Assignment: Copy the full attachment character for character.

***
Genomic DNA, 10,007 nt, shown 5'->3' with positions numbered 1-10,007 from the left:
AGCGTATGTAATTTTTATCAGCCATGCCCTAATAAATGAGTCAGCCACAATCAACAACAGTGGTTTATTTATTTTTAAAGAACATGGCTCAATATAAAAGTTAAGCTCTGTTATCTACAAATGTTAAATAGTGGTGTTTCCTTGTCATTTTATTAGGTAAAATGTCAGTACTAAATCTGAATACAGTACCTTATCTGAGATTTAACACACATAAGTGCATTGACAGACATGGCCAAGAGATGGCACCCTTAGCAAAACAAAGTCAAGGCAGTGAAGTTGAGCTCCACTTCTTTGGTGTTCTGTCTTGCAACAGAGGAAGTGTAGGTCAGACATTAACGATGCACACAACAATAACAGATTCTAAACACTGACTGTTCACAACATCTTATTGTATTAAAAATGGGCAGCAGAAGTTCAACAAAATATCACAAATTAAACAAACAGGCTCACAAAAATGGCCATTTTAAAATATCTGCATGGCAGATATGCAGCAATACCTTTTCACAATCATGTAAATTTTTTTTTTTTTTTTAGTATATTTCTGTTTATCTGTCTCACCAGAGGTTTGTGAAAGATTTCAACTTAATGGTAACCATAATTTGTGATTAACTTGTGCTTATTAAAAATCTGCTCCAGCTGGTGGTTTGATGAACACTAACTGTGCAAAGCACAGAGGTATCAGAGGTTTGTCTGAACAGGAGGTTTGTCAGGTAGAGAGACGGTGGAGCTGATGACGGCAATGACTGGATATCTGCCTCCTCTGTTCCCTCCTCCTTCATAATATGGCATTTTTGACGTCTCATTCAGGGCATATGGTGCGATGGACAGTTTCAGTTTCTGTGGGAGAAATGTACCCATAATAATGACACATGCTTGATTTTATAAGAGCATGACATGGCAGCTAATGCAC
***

Genomic DNA, 10,007 nt, shown 5'->3' with positions numbered 1-10,007 from the left:
AGCGTATGTAATTTTTATCAGCCATGCCCTAATAAATGAGTCAGCCACAATCAACAACAGTGGTTTATTTATTTTTAAAGAACATGGCTCAATATAAAAGTTAAGCTCTGTTATCTACAAATGTTAAATAGTGGTGTTTCCTTGTCATTTTATTAGGTAAAATGTCAGTACTAAATCTGAATACAGTACCTTATCTGAGATTTAACACACATAAGTGCATTGACAGACATGGCCAAGAGATGGCACCCTTAGCAAAACAAAGTCAAGGCAGTGAAGTTGAGCTCCACTTCTTTGGTGTTCTGTCTTGCAACAGAGGAAGTGTAGGTCAGACATTAACGATGCACACAACAATAACAGATTCTAAACACTGACTGTTCACAACATCTTATTGTATTAAAAATGGGCAGCAGAAGTTCAACAAAATATCACAAATTAAACAAACAGGCTCACAAAAATGGCCATTTTAAAATATCTGCATGGCAGATATGCAGCAATACCTTTTCACAATCATGTAAATTTTTTTTTTTTTTTTAGTATATTTCTGTTTATCTGTCTCACCAGAGGTTTGTGAAAGATTTCAACTTAATGGTAACCATAATTTGTGATTAACTTGTGCTTATTAAAAATCTGCTCCAGCTGGTGGTTTGATGAACACTAACTGTGCAAAGCACAGAGGTATCAGAGGTTTGTCTGAACAGGAGGTTTGTCAGGTAGAGAGACGGTGGAGCTGATGACGGCAATGACTGGATATCTGCCTCCTCTGTTCCCTCCTCCTTCATAATATGGCATTTTTGACGTCTCATTCAGGGCATATGGTGCGATGGACAGTTTCAGTTTCTGTGGGAGAAATGTACCCATAATAATGACACATGCTTGATTTTATAAGAGCATGACATGGCAGCTAATGCAC